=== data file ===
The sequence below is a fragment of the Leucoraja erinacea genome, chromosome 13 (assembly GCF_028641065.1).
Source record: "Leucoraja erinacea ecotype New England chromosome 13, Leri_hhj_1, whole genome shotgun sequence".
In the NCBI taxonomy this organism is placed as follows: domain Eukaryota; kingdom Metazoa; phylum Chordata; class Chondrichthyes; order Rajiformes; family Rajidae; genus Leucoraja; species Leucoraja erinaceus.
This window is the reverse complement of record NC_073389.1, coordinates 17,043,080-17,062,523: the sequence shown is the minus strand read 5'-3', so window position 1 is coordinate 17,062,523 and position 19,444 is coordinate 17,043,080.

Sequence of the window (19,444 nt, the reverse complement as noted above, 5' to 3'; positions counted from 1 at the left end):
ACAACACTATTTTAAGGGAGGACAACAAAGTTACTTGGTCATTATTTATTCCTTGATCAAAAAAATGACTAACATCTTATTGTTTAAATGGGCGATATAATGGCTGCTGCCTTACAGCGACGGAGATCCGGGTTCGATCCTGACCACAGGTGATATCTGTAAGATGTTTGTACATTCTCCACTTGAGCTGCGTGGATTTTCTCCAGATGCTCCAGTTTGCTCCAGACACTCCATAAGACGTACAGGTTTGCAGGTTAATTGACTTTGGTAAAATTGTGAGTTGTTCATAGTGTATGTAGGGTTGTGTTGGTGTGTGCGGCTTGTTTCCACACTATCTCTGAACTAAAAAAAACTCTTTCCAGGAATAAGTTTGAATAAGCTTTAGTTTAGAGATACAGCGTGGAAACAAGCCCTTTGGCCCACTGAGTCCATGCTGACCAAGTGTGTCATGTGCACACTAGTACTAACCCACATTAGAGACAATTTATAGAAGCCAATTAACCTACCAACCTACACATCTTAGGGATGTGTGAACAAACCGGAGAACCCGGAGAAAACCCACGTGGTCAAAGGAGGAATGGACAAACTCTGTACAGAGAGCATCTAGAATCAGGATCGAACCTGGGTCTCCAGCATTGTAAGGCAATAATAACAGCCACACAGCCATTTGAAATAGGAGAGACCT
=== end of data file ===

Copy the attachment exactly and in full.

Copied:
The sequence below is a fragment of the Leucoraja erinacea genome, chromosome 13 (assembly GCF_028641065.1).
Source record: "Leucoraja erinacea ecotype New England chromosome 13, Leri_hhj_1, whole genome shotgun sequence".
In the NCBI taxonomy this organism is placed as follows: domain Eukaryota; kingdom Metazoa; phylum Chordata; class Chondrichthyes; order Rajiformes; family Rajidae; genus Leucoraja; species Leucoraja erinaceus.
This window is the reverse complement of record NC_073389.1, coordinates 17,043,080-17,062,523: the sequence shown is the minus strand read 5'-3', so window position 1 is coordinate 17,062,523 and position 19,444 is coordinate 17,043,080.

Sequence of the window (19,444 nt, the reverse complement as noted above, 5' to 3'; positions counted from 1 at the left end):
ACAACACTATTTTAAGGGAGGACAACAAAGTTACTTGGTCATTATTTATTCCTTGATCAAAAAAATGACTAACATCTTATTGTTTAAATGGGCGATATAATGGCTGCTGCCTTACAGCGACGGAGATCCGGGTTCGATCCTGACCACAGGTGATATCTGTAAGATGTTTGTACATTCTCCACTTGAGCTGCGTGGATTTTCTCCAGATGCTCCAGTTTGCTCCAGACACTCCATAAGACGTACAGGTTTGCAGGTTAATTGACTTTGGTAAAATTGTGAGTTGTTCATAGTGTATGTAGGGTTGTGTTGGTGTGTGCGGCTTGTTTCCACACTATCTCTGAACTAAAAAAAACTCTTTCCAGGAATAAGTTTGAATAAGCTTTAGTTTAGAGATACAGCGTGGAAACAAGCCCTTTGGCCCACTGAGTCCATGCTGACCAAGTGTGTCATGTGCACACTAGTACTAACCCACATTAGAGACAATTTATAGAAGCCAATTAACCTACCAACCTACACATCTTAGGGATGTGTGAACAAACCGGAGAACCCGGAGAAAACCCACGTGGTCAAAGGAGGAATGGACAAACTCTGTACAGAGAGCATCTAGAATCAGGATCGAACCTGGGTCTCCAGCATTGTAAGGCAATAATAACAGCCACACAGCCATTTGAAATAGGAGAGACCT